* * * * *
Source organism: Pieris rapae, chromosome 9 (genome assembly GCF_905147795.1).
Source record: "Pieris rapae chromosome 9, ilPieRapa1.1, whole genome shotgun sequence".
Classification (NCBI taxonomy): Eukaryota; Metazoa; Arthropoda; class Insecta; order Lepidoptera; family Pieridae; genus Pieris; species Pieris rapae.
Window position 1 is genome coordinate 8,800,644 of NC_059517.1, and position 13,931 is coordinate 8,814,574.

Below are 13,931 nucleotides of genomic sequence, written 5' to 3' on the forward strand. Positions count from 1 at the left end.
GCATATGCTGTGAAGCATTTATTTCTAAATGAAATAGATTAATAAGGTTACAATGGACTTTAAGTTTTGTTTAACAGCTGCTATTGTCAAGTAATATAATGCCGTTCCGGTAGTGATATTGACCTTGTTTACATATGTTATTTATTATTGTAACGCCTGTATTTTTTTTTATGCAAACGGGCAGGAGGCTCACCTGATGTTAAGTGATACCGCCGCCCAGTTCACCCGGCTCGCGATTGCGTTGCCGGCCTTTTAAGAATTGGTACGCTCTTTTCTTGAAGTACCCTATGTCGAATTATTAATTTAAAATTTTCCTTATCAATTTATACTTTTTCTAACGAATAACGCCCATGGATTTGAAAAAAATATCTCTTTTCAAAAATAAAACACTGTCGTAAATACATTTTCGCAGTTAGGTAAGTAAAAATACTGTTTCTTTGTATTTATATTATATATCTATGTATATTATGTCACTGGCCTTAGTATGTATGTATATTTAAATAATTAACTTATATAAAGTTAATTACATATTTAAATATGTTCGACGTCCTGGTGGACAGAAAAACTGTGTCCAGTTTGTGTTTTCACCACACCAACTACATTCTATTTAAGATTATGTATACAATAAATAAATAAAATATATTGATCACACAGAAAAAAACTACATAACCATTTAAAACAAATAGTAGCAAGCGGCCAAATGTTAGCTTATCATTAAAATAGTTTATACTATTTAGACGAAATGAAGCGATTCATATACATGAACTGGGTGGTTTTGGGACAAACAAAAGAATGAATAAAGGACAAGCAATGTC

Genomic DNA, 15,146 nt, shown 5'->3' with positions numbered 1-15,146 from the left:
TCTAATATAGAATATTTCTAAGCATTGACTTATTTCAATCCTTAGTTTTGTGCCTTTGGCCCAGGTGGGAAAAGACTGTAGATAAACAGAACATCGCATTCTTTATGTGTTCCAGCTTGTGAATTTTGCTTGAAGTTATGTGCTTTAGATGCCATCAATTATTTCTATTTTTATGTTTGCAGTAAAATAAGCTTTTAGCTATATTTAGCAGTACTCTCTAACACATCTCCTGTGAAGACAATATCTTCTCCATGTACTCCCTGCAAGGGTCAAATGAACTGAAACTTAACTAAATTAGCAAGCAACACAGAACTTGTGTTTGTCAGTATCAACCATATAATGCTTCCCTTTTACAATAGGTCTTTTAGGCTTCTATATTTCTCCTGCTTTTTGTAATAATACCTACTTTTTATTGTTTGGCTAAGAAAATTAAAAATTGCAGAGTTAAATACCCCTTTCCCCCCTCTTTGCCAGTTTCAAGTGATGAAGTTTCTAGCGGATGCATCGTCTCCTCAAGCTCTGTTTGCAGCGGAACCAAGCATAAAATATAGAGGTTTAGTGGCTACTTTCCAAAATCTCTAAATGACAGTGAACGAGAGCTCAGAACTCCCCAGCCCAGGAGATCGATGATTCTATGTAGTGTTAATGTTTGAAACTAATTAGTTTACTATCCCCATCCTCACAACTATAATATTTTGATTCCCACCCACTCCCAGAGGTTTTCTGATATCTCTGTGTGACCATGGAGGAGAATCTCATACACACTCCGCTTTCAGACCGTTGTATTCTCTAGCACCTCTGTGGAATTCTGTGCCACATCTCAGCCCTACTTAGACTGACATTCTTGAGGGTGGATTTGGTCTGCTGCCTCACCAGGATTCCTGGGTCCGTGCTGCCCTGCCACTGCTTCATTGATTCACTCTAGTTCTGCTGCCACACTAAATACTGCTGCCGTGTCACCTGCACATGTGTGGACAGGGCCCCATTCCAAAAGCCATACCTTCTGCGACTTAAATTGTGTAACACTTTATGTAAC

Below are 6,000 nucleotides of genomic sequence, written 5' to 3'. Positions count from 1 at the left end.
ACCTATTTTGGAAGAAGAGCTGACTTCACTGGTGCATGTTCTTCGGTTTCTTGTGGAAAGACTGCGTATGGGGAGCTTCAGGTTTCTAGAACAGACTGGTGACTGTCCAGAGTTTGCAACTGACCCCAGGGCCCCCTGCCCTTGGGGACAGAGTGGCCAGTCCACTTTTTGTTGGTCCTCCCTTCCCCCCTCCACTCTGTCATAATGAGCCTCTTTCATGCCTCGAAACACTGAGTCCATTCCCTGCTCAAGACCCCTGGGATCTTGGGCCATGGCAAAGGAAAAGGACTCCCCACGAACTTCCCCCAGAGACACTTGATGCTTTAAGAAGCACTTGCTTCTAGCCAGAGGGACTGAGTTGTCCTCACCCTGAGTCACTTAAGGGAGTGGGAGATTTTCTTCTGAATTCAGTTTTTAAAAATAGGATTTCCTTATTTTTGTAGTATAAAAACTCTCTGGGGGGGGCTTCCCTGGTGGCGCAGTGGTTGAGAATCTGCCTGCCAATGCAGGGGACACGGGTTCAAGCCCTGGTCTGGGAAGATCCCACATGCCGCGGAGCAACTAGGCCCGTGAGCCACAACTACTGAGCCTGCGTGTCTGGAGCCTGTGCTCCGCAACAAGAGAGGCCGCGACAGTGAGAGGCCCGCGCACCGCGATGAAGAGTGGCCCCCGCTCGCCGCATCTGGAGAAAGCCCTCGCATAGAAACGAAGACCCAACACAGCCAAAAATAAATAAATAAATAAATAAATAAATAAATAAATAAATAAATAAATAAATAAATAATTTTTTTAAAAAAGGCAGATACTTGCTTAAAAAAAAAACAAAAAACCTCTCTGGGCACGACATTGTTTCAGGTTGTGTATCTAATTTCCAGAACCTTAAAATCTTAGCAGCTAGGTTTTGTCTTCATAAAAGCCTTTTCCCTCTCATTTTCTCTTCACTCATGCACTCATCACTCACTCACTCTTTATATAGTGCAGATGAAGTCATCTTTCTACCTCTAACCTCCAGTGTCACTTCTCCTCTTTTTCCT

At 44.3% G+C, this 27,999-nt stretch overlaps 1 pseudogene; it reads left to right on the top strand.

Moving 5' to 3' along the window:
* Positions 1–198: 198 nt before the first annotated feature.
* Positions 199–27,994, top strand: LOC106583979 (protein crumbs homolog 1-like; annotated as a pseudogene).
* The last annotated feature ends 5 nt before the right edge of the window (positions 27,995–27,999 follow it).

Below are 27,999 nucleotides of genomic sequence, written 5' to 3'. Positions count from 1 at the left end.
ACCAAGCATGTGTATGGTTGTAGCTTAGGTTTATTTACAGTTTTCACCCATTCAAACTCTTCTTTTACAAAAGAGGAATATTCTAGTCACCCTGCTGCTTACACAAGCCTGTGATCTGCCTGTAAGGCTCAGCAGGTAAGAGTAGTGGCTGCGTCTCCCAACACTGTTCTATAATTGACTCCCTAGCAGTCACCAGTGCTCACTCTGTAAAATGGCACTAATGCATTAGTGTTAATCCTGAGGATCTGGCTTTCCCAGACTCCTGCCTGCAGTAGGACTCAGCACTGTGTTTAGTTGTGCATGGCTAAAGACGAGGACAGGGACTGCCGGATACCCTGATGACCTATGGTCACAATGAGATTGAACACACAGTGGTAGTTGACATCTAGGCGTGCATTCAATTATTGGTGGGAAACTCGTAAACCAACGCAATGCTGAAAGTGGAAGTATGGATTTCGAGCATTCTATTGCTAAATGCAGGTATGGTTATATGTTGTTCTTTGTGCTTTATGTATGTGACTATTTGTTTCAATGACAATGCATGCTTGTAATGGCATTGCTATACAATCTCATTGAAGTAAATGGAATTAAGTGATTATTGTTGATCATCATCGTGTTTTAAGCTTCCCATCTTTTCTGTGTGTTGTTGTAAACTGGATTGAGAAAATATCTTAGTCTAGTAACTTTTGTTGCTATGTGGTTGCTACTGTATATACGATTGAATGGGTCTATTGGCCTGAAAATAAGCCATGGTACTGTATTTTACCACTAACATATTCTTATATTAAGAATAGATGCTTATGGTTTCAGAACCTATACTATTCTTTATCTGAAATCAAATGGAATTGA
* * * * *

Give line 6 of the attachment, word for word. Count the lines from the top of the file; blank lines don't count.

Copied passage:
GCATATGCTGTGAAGCATTTATTTCTAAATGAAATAGATTAATAAGGTTACAATGGACTTTAAGTTTTGTTTAACAGCTGCTATTGTCAAGTAATATAATGCCGTTCCGGTAGTGATATTGACCTTGTTTACATATGTTATTTATTATTGTAACGCCTGTATTTTTTTTTATGCAAACGGGCAGGAGGCTCACCTGATGTTAAGTGATACCGCCGCCCAGTTCACCCGGCTCGCGATTGCGTTGCCGGCCTTTTAAGAATTGGTACGCTCTTTTCTTGAAGTACCCTATGTCGAATTATTAATTTAAAATTTTCCTTATCAATTTATACTTTTTCTAACGAATAACGCCCATGGATTTGAAAAAAATATCTCTTTTCAAAAATAAAACACTGTCGTAAATACATTTTCGCAGTTAGGTAAGTAAAAATACTGTTTCTTTGTATTTATATTATATATCTATGTATATTATGTCACTGGCCTTAGTATGTATGTATATTTAAATAATTAACTTATATAAAGTTAATTACATATTTAAATATGTTCGACGTCCTGGTGGACAGAAAAACTGTGTCCAGTTTGTGTTTTCACCACACCAACTACATTCTATTTAAGATTATGTATACAATAAATAAATAAAATATATTGATCACACAGAAAAAAACTACATAACCATTTAAAACAAATAGTAGCAAGCGGCCAAATGTTAGCTTATCATTAAAATAGTTTATACTATTTAGACGAAATGAAGCGATTCATATACATGAACTGGGTGGTTTTGGGACAAACAAAAGAATGAATAAAGGACAAGCAATGTC